Texas won three national titles and posted a runnerup finish to take a commanding lead at the NCAA swimming and diving championships.
The Longhorns won both relays. And sophomore Clark Smith was victorious in the 500-yard freestyle for the program’s first victory in the event.
UT capped the evening with a come-from-behind victory in the 400 medley relay. Anchor swimmer Jack Conger caught California over the final 100 yards. The team’s time of 3 minutes, 01.23 seconds was the fastest ever, setting NCAA and U.S. Open records.
Texas will take a 171-119 lead over second-place Cal into Friday’s second day. The meet ends Saturday.
Texas is two for two at the NCAA swimming championships, winning the first two races Thursday night.
Clark Smith just won the 500-yard freestyle.
And the UT 200 free relay kicked things off in fast style with a victory to open the first of three nights of finals.
It was the first time since 1996 that the Longhorns have won the NCAA title in the 200 free relay. UT got a boost when North Carolina State was disqualified.
California was second. The relay victory gave the Longhorns an initial six-point advantage over the Golden Bears, the defending national champion and UT’s main rival.
In the 500 free, UT junior Sam Lewis placed seventh and freshman Jonathan Roberts was eighth. Smith became the sixth-fastest performer in the event and the first Longhorn to win the event.
Clark is the son of former Texas swimmers John and Tori (Trees) Smith. And now he's a national champ, UT's first in the 500. #ncaaswim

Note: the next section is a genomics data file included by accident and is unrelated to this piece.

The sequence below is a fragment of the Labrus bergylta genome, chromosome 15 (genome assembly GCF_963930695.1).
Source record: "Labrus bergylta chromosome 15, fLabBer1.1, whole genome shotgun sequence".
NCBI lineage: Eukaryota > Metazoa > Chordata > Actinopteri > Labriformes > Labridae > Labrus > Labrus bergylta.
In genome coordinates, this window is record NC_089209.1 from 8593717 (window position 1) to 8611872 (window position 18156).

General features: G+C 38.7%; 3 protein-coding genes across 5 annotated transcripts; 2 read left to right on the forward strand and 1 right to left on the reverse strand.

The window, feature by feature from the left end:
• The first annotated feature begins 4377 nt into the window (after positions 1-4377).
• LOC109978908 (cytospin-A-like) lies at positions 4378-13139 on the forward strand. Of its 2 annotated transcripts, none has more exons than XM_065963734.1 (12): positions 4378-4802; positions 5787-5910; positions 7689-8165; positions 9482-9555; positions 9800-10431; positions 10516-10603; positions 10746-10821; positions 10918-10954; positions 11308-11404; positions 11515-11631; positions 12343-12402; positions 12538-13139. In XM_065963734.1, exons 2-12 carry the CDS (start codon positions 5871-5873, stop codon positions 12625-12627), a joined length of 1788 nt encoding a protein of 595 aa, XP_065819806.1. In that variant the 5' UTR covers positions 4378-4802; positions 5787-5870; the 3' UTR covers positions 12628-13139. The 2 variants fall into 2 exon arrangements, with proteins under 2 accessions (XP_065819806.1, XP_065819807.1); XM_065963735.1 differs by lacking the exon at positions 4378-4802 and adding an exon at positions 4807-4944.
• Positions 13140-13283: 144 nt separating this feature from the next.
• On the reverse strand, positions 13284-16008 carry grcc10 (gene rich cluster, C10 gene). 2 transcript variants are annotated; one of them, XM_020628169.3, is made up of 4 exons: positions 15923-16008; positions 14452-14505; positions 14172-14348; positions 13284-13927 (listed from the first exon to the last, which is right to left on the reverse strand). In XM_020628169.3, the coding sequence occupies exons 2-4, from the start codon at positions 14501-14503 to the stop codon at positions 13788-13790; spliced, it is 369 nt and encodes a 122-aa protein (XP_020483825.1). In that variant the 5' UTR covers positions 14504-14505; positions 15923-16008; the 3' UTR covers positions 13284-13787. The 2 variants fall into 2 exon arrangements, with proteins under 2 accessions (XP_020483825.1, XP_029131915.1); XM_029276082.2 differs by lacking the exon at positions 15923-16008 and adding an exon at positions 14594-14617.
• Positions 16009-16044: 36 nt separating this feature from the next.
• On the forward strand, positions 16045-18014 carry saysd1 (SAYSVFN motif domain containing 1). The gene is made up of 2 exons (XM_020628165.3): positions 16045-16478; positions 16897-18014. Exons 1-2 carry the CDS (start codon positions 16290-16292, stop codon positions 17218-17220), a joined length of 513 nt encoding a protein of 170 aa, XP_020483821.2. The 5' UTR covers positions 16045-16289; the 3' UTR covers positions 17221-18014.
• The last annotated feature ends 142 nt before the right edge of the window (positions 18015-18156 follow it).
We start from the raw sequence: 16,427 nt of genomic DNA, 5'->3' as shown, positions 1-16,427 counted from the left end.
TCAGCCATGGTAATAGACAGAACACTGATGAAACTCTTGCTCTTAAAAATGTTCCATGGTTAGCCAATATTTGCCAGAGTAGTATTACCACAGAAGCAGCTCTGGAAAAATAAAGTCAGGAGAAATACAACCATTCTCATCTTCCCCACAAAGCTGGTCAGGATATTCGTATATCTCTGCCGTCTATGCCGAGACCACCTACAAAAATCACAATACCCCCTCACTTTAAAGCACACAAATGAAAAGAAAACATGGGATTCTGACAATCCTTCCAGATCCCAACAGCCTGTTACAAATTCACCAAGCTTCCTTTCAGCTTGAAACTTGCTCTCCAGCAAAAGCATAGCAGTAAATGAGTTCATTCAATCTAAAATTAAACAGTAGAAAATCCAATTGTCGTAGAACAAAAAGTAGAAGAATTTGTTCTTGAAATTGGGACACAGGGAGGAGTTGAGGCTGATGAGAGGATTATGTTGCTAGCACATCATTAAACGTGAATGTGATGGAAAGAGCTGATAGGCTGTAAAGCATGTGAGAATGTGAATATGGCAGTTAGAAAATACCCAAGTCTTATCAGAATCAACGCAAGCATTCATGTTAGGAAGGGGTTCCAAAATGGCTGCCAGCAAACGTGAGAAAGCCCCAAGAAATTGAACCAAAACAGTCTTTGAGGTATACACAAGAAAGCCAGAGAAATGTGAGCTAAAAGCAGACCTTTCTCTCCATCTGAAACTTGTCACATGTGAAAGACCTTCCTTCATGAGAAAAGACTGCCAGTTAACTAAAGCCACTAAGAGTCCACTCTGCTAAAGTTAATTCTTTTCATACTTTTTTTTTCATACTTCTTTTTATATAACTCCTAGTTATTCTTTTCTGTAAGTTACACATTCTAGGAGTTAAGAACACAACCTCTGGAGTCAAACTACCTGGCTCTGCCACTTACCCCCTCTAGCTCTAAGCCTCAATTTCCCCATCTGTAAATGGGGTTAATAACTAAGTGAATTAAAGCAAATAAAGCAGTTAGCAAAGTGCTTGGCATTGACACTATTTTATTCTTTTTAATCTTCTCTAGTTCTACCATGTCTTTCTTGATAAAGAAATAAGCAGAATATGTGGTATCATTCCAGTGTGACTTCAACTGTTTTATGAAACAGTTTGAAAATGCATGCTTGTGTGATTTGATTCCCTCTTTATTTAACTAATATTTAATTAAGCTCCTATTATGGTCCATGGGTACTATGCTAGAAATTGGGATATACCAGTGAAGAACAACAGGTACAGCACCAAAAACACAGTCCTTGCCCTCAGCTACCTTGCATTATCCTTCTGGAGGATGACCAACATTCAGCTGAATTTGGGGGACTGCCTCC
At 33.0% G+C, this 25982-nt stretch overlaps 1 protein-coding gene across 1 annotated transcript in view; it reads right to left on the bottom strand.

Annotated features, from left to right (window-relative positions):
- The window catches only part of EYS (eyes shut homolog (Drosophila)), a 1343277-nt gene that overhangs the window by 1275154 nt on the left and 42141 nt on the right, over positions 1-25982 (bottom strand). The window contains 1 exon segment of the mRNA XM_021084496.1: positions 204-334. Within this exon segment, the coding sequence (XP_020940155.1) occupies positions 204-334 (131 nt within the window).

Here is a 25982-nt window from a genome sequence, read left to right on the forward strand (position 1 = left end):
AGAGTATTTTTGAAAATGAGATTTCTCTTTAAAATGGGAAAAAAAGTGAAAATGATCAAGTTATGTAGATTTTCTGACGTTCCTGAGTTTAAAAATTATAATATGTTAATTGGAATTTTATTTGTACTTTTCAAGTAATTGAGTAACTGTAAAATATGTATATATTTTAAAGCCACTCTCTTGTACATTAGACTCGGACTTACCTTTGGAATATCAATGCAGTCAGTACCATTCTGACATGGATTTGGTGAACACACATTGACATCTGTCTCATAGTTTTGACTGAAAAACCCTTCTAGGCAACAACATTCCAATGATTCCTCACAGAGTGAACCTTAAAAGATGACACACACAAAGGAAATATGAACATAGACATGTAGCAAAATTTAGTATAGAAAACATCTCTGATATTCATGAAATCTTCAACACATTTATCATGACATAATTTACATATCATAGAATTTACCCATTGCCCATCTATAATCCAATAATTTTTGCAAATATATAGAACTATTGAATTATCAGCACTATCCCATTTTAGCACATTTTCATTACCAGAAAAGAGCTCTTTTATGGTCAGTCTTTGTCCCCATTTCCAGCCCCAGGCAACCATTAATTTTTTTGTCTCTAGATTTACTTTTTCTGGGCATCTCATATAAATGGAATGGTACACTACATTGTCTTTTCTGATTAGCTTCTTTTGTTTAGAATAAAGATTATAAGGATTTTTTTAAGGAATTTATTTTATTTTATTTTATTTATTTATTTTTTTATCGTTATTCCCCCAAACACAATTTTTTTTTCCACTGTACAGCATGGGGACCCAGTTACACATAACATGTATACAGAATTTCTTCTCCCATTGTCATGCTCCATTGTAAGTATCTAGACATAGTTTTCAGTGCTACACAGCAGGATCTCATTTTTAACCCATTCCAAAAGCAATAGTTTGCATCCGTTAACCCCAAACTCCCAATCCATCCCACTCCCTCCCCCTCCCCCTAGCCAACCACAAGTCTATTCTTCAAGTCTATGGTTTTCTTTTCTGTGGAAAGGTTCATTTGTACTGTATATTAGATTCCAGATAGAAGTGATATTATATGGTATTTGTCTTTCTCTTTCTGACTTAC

— Texas Men's Swimming & Diving (@TexasMSD) March 27, 2015
Former Longhorn Michael Klueh, a world champion relay gold medalist, celebrated Smith’s win.
— Michael Klueh (@mklueh) March 27, 2015
After the first two events, Texas owned an 83-58 advantage over Southern California.
Texas’ Will Licon was runnerup to Stanford’s David Nolan for the 200 individual medley title. Nolan set an American record; Licon notched the third-fastest time in history.
After the 200 IM, the meet’s third event, the Longhorns opened a 109-70 advantage over second-place California.
Cal was able to cut into UT’s lead after the 50 free because the Longhorns failed to qualify anyone in the event. Still, Texas was ahead 109-85. Florida was in third with 84 points.
Texas stretched its advantage over Cal to 46 points after diving, thanks to a sixth and ninth-place finish. The Golden Bears do not have a diver qualified for the meet. The Longhorns have three.
We’ll update you throughout the night of six finals, so keep it here.
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